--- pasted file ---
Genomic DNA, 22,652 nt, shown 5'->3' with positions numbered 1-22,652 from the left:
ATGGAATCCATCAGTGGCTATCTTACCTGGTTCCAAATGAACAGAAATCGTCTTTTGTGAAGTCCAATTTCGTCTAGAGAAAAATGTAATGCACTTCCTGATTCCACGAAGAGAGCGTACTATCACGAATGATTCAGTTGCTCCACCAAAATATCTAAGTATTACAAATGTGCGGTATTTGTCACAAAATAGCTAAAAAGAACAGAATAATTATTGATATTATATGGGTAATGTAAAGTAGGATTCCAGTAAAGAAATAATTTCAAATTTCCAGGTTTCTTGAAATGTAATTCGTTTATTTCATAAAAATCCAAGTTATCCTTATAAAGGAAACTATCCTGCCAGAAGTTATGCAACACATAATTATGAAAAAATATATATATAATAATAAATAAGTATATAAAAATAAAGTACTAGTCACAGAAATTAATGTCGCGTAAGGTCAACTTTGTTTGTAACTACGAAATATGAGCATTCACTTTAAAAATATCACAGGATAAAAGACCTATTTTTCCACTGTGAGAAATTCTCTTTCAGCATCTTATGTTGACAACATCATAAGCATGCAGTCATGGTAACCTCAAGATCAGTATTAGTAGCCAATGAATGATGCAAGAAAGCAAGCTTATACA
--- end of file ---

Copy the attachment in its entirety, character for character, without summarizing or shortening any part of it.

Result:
Genomic DNA, 22,652 nt, shown 5'->3' with positions numbered 1-22,652 from the left:
ATGGAATCCATCAGTGGCTATCTTACCTGGTTCCAAATGAACAGAAATCGTCTTTTGTGAAGTCCAATTTCGTCTAGAGAAAAATGTAATGCACTTCCTGATTCCACGAAGAGAGCGTACTATCACGAATGATTCAGTTGCTCCACCAAAATATCTAAGTATTACAAATGTGCGGTATTTGTCACAAAATAGCTAAAAAGAACAGAATAATTATTGATATTATATGGGTAATGTAAAGTAGGATTCCAGTAAAGAAATAATTTCAAATTTCCAGGTTTCTTGAAATGTAATTCGTTTATTTCATAAAAATCCAAGTTATCCTTATAAAGGAAACTATCCTGCCAGAAGTTATGCAACACATAATTATGAAAAAATATATATATAATAATAAATAAGTATATAAAAATAAAGTACTAGTCACAGAAATTAATGTCGCGTAAGGTCAACTTTGTTTGTAACTACGAAATATGAGCATTCACTTTAAAAATATCACAGGATAAAAGACCTATTTTTCCACTGTGAGAAATTCTCTTTCAGCATCTTATGTTGACAACATCATAAGCATGCAGTCATGGTAACCTCAAGATCAGTATTAGTAGCCAATGAATGATGCAAGAAAGCAAGCTTATACA